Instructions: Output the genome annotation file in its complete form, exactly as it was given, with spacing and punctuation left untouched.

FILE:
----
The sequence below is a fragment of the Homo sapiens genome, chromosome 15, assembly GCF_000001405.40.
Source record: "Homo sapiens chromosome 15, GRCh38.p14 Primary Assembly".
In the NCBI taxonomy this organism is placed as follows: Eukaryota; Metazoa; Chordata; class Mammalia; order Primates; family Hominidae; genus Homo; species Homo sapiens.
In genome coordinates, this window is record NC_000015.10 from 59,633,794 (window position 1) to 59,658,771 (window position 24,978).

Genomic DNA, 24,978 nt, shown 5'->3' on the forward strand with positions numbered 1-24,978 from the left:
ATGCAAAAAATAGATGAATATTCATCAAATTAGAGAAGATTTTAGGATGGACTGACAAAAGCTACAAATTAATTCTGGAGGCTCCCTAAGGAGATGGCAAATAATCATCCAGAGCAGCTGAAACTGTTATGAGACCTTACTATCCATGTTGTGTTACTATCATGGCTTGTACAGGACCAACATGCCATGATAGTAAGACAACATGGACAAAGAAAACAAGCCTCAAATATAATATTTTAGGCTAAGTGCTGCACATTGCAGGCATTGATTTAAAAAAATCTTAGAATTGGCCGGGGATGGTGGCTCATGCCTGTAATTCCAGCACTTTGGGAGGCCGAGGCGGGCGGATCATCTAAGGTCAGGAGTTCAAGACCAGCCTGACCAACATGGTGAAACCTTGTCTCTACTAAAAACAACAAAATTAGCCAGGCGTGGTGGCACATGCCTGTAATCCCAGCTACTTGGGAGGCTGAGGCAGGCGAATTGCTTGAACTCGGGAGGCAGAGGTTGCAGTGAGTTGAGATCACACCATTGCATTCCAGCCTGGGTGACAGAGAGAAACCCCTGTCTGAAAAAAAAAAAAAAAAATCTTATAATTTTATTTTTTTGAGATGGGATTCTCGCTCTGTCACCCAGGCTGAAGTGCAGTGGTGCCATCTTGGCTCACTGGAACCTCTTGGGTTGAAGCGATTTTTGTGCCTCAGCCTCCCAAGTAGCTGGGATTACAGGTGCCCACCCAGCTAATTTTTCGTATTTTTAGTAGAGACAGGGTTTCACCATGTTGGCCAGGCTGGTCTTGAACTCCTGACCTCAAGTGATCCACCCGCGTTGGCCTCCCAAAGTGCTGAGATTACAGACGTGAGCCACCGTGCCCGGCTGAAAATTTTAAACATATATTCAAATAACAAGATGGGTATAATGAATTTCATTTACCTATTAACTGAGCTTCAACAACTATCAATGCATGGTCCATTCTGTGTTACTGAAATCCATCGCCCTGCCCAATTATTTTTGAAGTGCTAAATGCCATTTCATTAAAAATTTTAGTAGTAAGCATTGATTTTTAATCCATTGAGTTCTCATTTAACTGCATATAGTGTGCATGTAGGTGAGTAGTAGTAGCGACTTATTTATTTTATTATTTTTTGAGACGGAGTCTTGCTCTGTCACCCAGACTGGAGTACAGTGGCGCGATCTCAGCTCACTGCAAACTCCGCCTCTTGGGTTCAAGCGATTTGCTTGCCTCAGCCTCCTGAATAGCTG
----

The sequence below is a fragment of the Homo sapiens genome, chromosome 15, assembly GCF_000001405.40.
Source record: "Homo sapiens chromosome 15, GRCh38.p14 Primary Assembly".
In the NCBI taxonomy this organism is placed as follows: Eukaryota; Metazoa; Chordata; class Mammalia; order Primates; family Hominidae; genus Homo; species Homo sapiens.
In genome coordinates, this window is record NC_000015.10 from 59,633,794 (window position 1) to 59,658,771 (window position 24,978).

Genomic DNA, 24,978 nt, shown 5'->3' on the forward strand with positions numbered 1-24,978 from the left:
ATGCAAAAAATAGATGAATATTCATCAAATTAGAGAAGATTTTAGGATGGACTGACAAAAGCTACAAATTAATTCTGGAGGCTCCCTAAGGAGATGGCAAATAATCATCCAGAGCAGCTGAAACTGTTATGAGACCTTACTATCCATGTTGTGTTACTATCATGGCTTGTACAGGACCAACATGCCATGATAGTAAGACAACATGGACAAAGAAAACAAGCCTCAAATATAATATTTTAGGCTAAGTGCTGCACATTGCAGGCATTGATTTAAAAAAATCTTAGAATTGGCCGGGGATGGTGGCTCATGCCTGTAATTCCAGCACTTTGGGAGGCCGAGGCGGGCGGATCATCTAAGGTCAGGAGTTCAAGACCAGCCTGACCAACATGGTGAAACCTTGTCTCTACTAAAAACAACAAAATTAGCCAGGCGTGGTGGCACATGCCTGTAATCCCAGCTACTTGGGAGGCTGAGGCAGGCGAATTGCTTGAACTCGGGAGGCAGAGGTTGCAGTGAGTTGAGATCACACCATTGCATTCCAGCCTGGGTGACAGAGAGAAACCCCTGTCTGAAAAAAAAAAAAAAAAATCTTATAATTTTATTTTTTTGAGATGGGATTCTCGCTCTGTCACCCAGGCTGAAGTGCAGTGGTGCCATCTTGGCTCACTGGAACCTCTTGGGTTGAAGCGATTTTTGTGCCTCAGCCTCCCAAGTAGCTGGGATTACAGGTGCCCACCCAGCTAATTTTTCGTATTTTTAGTAGAGACAGGGTTTCACCATGTTGGCCAGGCTGGTCTTGAACTCCTGACCTCAAGTGATCCACCCGCGTTGGCCTCCCAAAGTGCTGAGATTACAGACGTGAGCCACCGTGCCCGGCTGAAAATTTTAAACATATATTCAAATAACAAGATGGGTATAATGAATTTCATTTACCTATTAACTGAGCTTCAACAACTATCAATGCATGGTCCATTCTGTGTTACTGAAATCCATCGCCCTGCCCAATTATTTTTGAAGTGCTAAATGCCATTTCATTAAAAATTTTAGTAGTAAGCATTGATTTTTAATCCATTGAGTTCTCATTTAACTGCATATAGTGTGCATGTAGGTGAGTAGTAGTAGCGACTTATTTATTTTATTATTTTTTGAGACGGAGTCTTGCTCTGTCACCCAGACTGGAGTACAGTGGCGCGATCTCAGCTCACTGCAAACTCCGCCTCTTGGGTTCAAGCGATTTGCTTGCCTCAGCCTCCTGAATAGCTG